Subsequently, Popoca-Garcia filed a petition for post-conviction relief asserting that his trial counsel failed to adequately inform him of the immigration consequences resulting from his guilty plea. A notice of intent to dismiss was issued by the district court and after both parties responded, the court held an evidentiary hearing. At the hearing, trial counsel testified that he unequivocally told Popoca-Garcia that under federal law, the offense required deportation. He also testified that he told Popoca-Garcia that an immigration agent had told the prosecutor that the agent did not think the crime required deportation. Trial counsel also testified that he told Popoca-Garcia the immigration agent was mistaken and that he would be deported. The only other witness to testify was Popoca-Garcia's stepfather. He testified that trial counsel did not answer all his questions about his stepson's immigration status and that the attorney said he would not know until the immigration agency decided. Before the district court issued its opinion, Popoca-Garcia was deported. The court then denied the petition for post-conviction relief. Popoca-Garcia timely appeals.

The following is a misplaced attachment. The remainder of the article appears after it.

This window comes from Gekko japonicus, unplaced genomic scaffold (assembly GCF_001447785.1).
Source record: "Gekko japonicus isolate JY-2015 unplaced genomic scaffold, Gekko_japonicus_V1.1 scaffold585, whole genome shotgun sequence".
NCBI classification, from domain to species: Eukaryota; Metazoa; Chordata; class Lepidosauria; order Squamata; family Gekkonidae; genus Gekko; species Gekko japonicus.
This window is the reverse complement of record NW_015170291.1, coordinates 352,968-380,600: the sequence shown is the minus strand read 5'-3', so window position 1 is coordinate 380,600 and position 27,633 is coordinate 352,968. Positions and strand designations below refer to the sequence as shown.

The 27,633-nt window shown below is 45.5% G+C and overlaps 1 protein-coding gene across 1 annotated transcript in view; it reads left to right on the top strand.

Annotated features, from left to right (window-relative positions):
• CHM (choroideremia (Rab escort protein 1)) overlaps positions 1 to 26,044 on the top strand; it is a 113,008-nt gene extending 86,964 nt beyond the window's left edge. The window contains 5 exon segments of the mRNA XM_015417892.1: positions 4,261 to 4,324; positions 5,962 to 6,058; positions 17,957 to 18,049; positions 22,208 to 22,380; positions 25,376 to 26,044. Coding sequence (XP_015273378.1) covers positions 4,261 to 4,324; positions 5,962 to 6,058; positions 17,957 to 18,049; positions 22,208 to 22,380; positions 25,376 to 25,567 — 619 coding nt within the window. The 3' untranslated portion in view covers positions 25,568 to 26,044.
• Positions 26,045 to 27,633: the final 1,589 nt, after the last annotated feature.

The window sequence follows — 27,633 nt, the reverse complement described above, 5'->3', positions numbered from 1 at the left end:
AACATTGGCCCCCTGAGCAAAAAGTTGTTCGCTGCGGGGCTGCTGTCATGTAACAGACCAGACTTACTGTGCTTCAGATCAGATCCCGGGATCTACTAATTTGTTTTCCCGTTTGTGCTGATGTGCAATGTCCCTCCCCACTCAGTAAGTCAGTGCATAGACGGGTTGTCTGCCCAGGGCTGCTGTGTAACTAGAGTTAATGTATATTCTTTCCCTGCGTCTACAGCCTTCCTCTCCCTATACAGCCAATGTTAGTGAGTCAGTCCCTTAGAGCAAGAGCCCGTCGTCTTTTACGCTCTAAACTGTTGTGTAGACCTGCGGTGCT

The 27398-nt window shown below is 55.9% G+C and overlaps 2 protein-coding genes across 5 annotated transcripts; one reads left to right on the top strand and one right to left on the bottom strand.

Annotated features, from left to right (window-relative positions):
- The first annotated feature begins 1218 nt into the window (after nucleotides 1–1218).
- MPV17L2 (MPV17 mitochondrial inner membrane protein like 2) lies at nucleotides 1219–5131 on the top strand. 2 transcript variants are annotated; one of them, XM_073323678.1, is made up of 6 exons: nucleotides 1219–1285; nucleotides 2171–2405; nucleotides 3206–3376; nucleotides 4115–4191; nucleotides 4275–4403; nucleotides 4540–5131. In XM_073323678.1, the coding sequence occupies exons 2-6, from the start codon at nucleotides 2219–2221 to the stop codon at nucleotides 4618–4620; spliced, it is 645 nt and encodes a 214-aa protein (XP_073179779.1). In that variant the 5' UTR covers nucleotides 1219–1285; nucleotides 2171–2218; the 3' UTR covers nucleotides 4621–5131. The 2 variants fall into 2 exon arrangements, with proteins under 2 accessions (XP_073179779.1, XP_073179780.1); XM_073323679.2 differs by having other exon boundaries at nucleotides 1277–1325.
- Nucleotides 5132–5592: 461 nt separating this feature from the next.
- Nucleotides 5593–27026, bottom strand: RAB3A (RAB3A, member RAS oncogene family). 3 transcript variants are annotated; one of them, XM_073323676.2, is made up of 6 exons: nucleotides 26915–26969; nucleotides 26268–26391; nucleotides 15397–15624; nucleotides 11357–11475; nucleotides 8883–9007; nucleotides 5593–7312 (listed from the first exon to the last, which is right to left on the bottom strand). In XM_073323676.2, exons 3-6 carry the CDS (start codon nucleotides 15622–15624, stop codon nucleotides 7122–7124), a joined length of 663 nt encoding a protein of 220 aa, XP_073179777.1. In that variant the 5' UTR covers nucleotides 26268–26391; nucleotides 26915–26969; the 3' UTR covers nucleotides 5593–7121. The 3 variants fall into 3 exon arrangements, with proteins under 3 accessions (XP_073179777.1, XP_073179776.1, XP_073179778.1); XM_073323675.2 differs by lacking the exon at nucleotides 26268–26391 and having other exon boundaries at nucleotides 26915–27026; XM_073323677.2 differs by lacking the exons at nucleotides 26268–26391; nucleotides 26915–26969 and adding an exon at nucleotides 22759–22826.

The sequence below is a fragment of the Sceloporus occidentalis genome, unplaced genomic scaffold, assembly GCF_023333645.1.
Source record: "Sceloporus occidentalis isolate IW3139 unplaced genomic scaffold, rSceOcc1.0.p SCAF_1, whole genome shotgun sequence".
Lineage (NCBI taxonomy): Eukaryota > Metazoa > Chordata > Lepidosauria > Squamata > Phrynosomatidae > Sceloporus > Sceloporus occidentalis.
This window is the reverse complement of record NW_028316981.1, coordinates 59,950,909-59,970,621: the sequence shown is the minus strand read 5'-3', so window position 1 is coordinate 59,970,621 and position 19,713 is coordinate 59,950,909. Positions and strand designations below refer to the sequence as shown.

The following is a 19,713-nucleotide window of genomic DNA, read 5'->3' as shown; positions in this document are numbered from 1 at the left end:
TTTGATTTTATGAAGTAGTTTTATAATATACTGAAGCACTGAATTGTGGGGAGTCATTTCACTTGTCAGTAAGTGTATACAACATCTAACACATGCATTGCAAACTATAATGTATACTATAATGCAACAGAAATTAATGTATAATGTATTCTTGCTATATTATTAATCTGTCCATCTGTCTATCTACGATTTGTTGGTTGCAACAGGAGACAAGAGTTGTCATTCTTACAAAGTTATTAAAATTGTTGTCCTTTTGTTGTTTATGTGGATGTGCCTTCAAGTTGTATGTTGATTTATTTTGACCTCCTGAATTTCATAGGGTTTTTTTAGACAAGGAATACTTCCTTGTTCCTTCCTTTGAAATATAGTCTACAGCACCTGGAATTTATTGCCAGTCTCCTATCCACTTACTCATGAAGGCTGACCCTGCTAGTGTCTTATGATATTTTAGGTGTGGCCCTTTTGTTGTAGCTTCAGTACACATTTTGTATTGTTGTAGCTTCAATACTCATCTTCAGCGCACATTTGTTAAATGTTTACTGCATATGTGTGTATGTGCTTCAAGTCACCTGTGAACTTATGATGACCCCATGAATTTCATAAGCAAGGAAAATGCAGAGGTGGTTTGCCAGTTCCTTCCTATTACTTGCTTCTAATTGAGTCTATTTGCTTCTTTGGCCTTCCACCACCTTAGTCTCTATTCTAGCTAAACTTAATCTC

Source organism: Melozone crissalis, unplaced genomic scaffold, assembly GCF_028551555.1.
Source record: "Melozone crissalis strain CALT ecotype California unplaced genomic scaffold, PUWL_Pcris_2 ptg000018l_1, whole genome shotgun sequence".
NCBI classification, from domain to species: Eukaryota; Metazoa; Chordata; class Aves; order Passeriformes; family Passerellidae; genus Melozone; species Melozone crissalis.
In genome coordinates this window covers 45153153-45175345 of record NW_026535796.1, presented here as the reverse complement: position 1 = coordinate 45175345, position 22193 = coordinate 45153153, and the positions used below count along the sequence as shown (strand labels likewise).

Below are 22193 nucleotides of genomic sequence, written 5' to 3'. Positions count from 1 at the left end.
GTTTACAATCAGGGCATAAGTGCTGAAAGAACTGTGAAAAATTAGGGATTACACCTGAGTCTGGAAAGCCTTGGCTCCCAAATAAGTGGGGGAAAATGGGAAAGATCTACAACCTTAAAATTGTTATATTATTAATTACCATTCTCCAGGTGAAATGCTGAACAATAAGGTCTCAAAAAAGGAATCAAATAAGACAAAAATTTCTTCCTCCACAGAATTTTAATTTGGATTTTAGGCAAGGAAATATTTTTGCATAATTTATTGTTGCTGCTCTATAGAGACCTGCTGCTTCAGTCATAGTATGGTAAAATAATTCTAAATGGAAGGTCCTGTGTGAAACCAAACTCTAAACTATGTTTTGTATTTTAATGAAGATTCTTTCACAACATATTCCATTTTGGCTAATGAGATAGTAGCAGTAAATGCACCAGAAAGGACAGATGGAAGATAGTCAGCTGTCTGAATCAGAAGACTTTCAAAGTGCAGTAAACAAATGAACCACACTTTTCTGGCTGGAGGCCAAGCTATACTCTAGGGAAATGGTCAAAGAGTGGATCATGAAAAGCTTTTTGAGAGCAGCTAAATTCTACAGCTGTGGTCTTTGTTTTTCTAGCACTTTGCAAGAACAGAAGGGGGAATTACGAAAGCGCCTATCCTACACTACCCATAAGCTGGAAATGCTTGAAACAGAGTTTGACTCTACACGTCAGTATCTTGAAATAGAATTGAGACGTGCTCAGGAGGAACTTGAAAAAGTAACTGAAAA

Popoca-Garcia argues that his trial counsel provided ineffective assistance of counsel by failing to adequately inform him of the immigration consequences of his guilty plea. In order to prevail in a post-conviction proceeding, the petitioner must prove the allegations by a preponderance of the evidence. Idaho Code § 19-4907; Stuart v. State, 118 Idaho 865, 869, 801 P.2d 1216, 1220 (1990); Baxter v. State, 149 Idaho 859, 861, 243 P.3d 675, 677 (Ct. App. 2010). When reviewing a decision denying post-conviction relief after an evidentiary hearing, an appellate court will not disturb the lower court's factual findings unless they are clearly erroneous. Idaho Rule of Civil Procedure 52(a); Dunlap v. State, 141 Idaho 50, 56, 106 P.3d 376, 382 (2004); Russell v. State, 118 Idaho 65, 67, 794 P.2d 654, 656 (Ct. App. 1990). The credibility of the witnesses, the weight to be given to their testimony, and the inferences to be drawn from the evidence are all matters solely within the province of the district court. Dunlap, 141 Idaho at 56, 106 P.3d at 382; Larkin v. State, 115 Idaho 72, 73, 764 P.2d 439, 440 (Ct. App. 1988). We exercise free review of the district court's application of the relevant law to the facts. Baxter, 149 Idaho at 862, 243 P.3d at 678.